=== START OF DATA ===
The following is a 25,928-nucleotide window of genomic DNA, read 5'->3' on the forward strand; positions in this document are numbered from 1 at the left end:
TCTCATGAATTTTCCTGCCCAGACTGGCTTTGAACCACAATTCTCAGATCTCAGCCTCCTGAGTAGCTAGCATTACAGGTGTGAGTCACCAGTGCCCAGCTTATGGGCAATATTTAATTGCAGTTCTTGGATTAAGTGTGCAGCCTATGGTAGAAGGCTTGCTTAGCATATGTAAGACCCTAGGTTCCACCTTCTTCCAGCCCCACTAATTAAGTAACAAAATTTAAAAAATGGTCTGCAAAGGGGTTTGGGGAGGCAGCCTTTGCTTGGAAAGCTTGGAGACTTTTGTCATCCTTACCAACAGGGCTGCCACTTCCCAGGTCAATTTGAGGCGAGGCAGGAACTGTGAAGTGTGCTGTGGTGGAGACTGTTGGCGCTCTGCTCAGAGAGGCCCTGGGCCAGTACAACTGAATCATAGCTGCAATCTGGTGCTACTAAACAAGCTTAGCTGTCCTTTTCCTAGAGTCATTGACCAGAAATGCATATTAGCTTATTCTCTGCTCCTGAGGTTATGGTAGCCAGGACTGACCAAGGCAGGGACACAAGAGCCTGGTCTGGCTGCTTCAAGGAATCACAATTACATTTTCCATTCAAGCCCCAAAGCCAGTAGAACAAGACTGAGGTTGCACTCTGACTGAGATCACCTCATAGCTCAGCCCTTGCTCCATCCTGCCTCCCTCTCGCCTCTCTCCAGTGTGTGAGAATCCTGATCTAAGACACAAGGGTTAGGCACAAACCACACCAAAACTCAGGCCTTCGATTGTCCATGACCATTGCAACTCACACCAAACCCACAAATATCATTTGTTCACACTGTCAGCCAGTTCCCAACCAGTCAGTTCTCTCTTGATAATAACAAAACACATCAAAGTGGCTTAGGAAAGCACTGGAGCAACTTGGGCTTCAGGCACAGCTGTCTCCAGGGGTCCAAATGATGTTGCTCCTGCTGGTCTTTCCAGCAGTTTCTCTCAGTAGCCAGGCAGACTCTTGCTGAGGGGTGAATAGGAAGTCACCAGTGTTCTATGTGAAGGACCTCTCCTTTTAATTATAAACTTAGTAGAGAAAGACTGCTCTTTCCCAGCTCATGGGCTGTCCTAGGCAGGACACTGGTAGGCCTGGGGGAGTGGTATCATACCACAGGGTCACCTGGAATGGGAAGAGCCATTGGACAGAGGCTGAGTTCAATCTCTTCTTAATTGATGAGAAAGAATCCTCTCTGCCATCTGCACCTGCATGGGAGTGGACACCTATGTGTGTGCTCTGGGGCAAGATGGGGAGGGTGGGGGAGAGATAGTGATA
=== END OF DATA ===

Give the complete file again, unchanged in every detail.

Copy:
The following is a 25,928-nucleotide window of genomic DNA, read 5'->3' on the forward strand; positions in this document are numbered from 1 at the left end:
TCTCATGAATTTTCCTGCCCAGACTGGCTTTGAACCACAATTCTCAGATCTCAGCCTCCTGAGTAGCTAGCATTACAGGTGTGAGTCACCAGTGCCCAGCTTATGGGCAATATTTAATTGCAGTTCTTGGATTAAGTGTGCAGCCTATGGTAGAAGGCTTGCTTAGCATATGTAAGACCCTAGGTTCCACCTTCTTCCAGCCCCACTAATTAAGTAACAAAATTTAAAAAATGGTCTGCAAAGGGGTTTGGGGAGGCAGCCTTTGCTTGGAAAGCTTGGAGACTTTTGTCATCCTTACCAACAGGGCTGCCACTTCCCAGGTCAATTTGAGGCGAGGCAGGAACTGTGAAGTGTGCTGTGGTGGAGACTGTTGGCGCTCTGCTCAGAGAGGCCCTGGGCCAGTACAACTGAATCATAGCTGCAATCTGGTGCTACTAAACAAGCTTAGCTGTCCTTTTCCTAGAGTCATTGACCAGAAATGCATATTAGCTTATTCTCTGCTCCTGAGGTTATGGTAGCCAGGACTGACCAAGGCAGGGACACAAGAGCCTGGTCTGGCTGCTTCAAGGAATCACAATTACATTTTCCATTCAAGCCCCAAAGCCAGTAGAACAAGACTGAGGTTGCACTCTGACTGAGATCACCTCATAGCTCAGCCCTTGCTCCATCCTGCCTCCCTCTCGCCTCTCTCCAGTGTGTGAGAATCCTGATCTAAGACACAAGGGTTAGGCACAAACCACACCAAAACTCAGGCCTTCGATTGTCCATGACCATTGCAACTCACACCAAACCCACAAATATCATTTGTTCACACTGTCAGCCAGTTCCCAACCAGTCAGTTCTCTCTTGATAATAACAAAACACATCAAAGTGGCTTAGGAAAGCACTGGAGCAACTTGGGCTTCAGGCACAGCTGTCTCCAGGGGTCCAAATGATGTTGCTCCTGCTGGTCTTTCCAGCAGTTTCTCTCAGTAGCCAGGCAGACTCTTGCTGAGGGGTGAATAGGAAGTCACCAGTGTTCTATGTGAAGGACCTCTCCTTTTAATTATAAACTTAGTAGAGAAAGACTGCTCTTTCCCAGCTCATGGGCTGTCCTAGGCAGGACACTGGTAGGCCTGGGGGAGTGGTATCATACCACAGGGTCACCTGGAATGGGAAGAGCCATTGGACAGAGGCTGAGTTCAATCTCTTCTTAATTGATGAGAAAGAATCCTCTCTGCCATCTGCACCTGCATGGGAGTGGACACCTATGTGTGTGCTCTGGGGCAAGATGGGGAGGGTGGGGGAGAGATAGTGATA